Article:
Make New Human Language for Open Source

I was listening to Changelog episode 242 and when James Long describes an typical yet ideal experience of posting libre code to Github as an unexpected burden, it jumped out to me that Github, Google Code, Sourceforge, and a dozen other libre code hosting sites can step forward to change that burden by altering the human language around posting a new project.

An earnest developer wants to be known for creative thinking and their thesis is a code dump. Yet the environment of coders is young, scrappy and hungry: if it’s useful, the originator is bombarded by the obligations of maintenance and interaction of the audience.

If things that were experiments, proofs of concept, or insights, were not subject to maintenance requests, what would happen? Would the authors gain a kind of reprieve from obligation to participate? Should services like GitHub develop a code diary publishing form such that these ideas can be read in terse form but not pulled?

What form should appropriate feedback take? Comments, or a higher bar, such as patches? Or should we prohibit code in order to reduce obligation and encourage a longer form conversation: a code diary reply post?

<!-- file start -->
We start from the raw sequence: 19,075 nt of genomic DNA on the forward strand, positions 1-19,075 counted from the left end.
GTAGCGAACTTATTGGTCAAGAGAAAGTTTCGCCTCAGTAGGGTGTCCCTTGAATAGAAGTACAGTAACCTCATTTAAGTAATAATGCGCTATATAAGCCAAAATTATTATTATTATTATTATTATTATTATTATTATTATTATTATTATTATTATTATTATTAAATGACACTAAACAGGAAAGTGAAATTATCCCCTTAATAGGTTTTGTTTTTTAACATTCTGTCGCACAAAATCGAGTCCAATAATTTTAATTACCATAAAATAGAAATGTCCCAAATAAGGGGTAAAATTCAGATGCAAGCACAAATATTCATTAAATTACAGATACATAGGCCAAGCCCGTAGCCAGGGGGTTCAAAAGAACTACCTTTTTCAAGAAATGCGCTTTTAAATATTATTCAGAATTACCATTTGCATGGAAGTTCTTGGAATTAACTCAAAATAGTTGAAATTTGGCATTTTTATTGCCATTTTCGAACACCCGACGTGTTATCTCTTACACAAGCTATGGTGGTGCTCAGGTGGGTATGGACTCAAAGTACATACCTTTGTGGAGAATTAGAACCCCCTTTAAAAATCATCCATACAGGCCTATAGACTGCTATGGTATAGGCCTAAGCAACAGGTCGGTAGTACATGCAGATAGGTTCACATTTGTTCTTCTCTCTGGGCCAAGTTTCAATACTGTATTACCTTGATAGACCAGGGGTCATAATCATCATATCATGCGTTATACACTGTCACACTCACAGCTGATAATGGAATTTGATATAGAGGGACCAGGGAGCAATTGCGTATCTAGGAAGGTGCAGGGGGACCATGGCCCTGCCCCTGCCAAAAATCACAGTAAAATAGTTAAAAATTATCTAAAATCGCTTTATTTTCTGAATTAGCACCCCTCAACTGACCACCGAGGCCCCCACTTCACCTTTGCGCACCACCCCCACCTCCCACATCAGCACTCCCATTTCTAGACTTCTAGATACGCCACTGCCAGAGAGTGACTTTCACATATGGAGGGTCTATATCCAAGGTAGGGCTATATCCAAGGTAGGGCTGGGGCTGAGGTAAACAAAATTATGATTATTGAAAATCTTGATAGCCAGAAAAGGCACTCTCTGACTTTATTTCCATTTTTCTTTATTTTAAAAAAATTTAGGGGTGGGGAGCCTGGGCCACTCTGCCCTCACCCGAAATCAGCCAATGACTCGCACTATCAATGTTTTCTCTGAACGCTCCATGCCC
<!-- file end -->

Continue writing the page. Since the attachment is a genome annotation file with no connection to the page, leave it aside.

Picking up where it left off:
The anxious among us immediately worry that anything synthesized even as pseudocode is somehow salient knowledge: anyone reading and not replying might be copying and posting an app while the original author is doing his best to maintain a healthy sleep schedule. Is this anxiety actually unfounded, though? Unlikely.

My point is really to focus on the how we can better steward notions of experiments, proofs of concept, and insights in a libre coding realm. The notion of having a one shot idea is perfectly valid for some people: they publish a proof of concept, something larger than a gist, yet beneath the definition of library or application. Maybe those notions can be automatically published only a markdown, or PDF. Or maybe they cannot be pulled or cloned. Or maybe the appropriate mechanism is for the publishing platform to synthesize an animation of the usage and help the author produce a technical blog post?

What other language distinctions have I not touched on that might be pertinent? Are there other situations that could be considered? As a parent challenged with compulsive coding urges, I love this topic. Chime in!